A culture full of engaged, creative optimists with visions of a bright green future will produce a very different world than a culture of jaded misanthropes waiting for the Planetary Melt-Down. Optimism is a political act, challenging as it does the primary defense of the status quo — that change is impossible. It is also a creative one. Yet our culture is full of portrayals of the end, and almost completely empty of images and stories and plans that show today to be the beginning of a new era. That’s dysfunctional.
We know that we can do profoundly better than we are, that indeed, there’s no technical reason why we can’t build a society whose impacts on the natural world are positive.
So, yes, it’s interesting to read a story about how long it would take for our skyscrapers to fall into ruins — but it’d be thrilling to read a story about what it would take for humanity to thrive on Earth forever.”
Worldchanging, October 2006
George Monbiot sums up his thoughts on Apocalyptic Outsiders brilliantly in this conversation. The whole conversation is well worth reading, and I laughed when I read the comments and saw the same tired old cliche’s being pushed. Doomers can be so predictable, and so evasive, and so inconsistent! This paragraph, near the end of this exchange, made me laugh out loud.
Yes, the words I use are fierce, but yours are strangely neutral. I note that you have failed to answer my question about how many people the world could support without modern forms of energy and the systems they sustain, but 2 billion is surely the optimistic extreme. You describe this mass cull as “a long descent” or a “retreat to a saner world”. Have you ever considered a job in the Ministry of Defence press office?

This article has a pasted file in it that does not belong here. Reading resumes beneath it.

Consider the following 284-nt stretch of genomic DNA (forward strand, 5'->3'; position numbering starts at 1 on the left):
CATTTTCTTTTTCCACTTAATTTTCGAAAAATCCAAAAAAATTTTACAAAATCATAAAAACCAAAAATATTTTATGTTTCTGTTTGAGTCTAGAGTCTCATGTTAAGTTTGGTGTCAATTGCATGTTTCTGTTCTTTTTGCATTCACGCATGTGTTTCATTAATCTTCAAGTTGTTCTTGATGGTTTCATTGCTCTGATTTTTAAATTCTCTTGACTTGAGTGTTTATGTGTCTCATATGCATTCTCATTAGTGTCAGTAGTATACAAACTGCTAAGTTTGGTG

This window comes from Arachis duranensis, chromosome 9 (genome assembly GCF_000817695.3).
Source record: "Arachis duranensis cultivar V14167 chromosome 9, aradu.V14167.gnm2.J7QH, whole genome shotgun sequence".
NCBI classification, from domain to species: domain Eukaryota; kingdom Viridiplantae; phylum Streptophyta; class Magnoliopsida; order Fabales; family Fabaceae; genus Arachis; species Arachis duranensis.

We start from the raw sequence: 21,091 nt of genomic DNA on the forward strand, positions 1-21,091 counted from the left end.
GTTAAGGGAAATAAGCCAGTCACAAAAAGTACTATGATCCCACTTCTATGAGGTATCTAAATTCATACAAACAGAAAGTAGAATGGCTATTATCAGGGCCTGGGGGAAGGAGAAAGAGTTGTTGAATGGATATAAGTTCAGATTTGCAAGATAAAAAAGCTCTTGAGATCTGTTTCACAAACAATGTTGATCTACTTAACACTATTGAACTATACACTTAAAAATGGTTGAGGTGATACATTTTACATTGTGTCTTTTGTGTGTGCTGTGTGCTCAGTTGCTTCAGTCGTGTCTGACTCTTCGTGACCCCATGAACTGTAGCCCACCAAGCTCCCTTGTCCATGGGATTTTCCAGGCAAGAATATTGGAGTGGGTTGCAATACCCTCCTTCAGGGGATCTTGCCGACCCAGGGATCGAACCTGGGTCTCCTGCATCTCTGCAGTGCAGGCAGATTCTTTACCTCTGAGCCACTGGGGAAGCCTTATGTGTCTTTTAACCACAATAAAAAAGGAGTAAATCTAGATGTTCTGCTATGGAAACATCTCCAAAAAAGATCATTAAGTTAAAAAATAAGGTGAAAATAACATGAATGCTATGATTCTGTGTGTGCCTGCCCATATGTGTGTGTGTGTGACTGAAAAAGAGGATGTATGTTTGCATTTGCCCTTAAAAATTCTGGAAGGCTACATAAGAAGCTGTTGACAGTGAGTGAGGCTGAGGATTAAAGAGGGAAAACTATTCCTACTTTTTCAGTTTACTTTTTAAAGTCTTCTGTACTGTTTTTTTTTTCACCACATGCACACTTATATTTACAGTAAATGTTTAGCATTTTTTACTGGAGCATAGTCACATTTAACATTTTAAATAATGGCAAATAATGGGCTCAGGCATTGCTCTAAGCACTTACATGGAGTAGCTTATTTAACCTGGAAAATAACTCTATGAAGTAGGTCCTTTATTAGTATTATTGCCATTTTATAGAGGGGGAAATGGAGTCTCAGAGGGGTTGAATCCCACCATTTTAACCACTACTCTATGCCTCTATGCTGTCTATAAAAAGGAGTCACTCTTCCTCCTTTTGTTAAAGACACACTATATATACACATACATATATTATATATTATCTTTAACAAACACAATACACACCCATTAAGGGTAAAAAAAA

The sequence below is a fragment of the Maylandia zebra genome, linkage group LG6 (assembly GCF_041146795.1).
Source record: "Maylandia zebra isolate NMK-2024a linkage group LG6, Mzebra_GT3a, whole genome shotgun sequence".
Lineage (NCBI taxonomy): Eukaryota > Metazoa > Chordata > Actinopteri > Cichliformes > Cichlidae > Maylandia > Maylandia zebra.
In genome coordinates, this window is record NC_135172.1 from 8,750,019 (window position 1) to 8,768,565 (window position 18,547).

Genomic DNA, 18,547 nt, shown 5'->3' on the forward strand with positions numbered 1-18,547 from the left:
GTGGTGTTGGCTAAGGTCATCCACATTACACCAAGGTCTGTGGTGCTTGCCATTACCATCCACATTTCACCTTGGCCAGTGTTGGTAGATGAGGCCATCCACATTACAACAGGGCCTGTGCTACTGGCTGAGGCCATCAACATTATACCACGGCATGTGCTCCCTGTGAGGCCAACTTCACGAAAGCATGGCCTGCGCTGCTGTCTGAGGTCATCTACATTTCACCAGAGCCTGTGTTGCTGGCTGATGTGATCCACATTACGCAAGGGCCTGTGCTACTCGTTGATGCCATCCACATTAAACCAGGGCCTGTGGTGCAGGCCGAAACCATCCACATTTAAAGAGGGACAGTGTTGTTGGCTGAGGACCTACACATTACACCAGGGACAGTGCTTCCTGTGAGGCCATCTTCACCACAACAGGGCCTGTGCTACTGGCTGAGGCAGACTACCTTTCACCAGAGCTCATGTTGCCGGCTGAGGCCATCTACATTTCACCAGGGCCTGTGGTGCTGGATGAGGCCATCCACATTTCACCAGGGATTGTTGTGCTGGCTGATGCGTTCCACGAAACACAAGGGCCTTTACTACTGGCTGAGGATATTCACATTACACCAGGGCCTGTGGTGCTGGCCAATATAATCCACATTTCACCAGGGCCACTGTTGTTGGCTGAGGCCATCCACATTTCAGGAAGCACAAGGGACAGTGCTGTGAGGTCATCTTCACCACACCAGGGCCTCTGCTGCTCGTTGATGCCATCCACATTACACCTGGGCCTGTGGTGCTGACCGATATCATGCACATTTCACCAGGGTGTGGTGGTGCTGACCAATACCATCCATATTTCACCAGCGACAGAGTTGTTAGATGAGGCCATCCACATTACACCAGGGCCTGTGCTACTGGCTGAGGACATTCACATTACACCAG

This email by George Monbiot sums up what I think about Apocalyptic Outsiders.
If I have understood you correctly, you are proposing to do nothing to prevent the likely collapse of industrial civilisation. You believe that instead of trying to replace fossil fuels with other energy sources, we should let the system slide. You go on to say that we should not fear this outcome.
How many people do you believe the world could support without either fossil fuels or an equivalent investment in alternative energy? How many would survive without modern industrial civilisation? Two billion? One billion? Under your vision several billion perish. And you tell me we have nothing to fear.